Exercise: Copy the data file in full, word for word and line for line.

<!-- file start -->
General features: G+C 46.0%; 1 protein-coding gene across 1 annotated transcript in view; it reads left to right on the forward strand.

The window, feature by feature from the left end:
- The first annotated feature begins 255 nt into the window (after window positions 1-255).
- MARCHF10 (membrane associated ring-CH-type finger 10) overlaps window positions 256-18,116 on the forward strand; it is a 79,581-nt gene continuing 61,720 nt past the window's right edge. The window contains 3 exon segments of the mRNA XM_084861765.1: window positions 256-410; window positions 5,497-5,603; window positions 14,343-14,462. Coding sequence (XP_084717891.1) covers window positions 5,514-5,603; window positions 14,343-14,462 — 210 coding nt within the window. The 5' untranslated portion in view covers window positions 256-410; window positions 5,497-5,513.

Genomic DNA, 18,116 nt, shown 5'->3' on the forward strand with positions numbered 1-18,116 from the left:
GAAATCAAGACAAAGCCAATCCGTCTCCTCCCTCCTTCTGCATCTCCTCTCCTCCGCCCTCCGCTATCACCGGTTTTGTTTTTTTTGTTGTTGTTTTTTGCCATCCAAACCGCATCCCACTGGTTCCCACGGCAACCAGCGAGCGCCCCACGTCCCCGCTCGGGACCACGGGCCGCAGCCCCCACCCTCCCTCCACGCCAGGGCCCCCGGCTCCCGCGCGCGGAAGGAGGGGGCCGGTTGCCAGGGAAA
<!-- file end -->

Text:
General features: G+C 46.0%; 1 protein-coding gene across 1 annotated transcript in view; it reads left to right on the forward strand.

The window, feature by feature from the left end:
- The first annotated feature begins 255 nt into the window (after window positions 1-255).
- MARCHF10 (membrane associated ring-CH-type finger 10) overlaps window positions 256-18,116 on the forward strand; it is a 79,581-nt gene continuing 61,720 nt past the window's right edge. The window contains 3 exon segments of the mRNA XM_084861765.1: window positions 256-410; window positions 5,497-5,603; window positions 14,343-14,462. Coding sequence (XP_084717891.1) covers window positions 5,514-5,603; window positions 14,343-14,462 — 210 coding nt within the window. The 5' untranslated portion in view covers window positions 256-410; window positions 5,497-5,513.

Genomic DNA, 18,116 nt, shown 5'->3' on the forward strand with positions numbered 1-18,116 from the left:
GAAATCAAGACAAAGCCAATCCGTCTCCTCCCTCCTTCTGCATCTCCTCTCCTCCGCCCTCCGCTATCACCGGTTTTGTTTTTTTTGTTGTTGTTTTTTGCCATCCAAACCGCATCCCACTGGTTCCCACGGCAACCAGCGAGCGCCCCACGTCCCCGCTCGGGACCACGGGCCGCAGCCCCCACCCTCCCTCCACGCCAGGGCCCCCGGCTCCCGCGCGCGGAAGGAGGGGGCCGGTTGCCAGGGAAA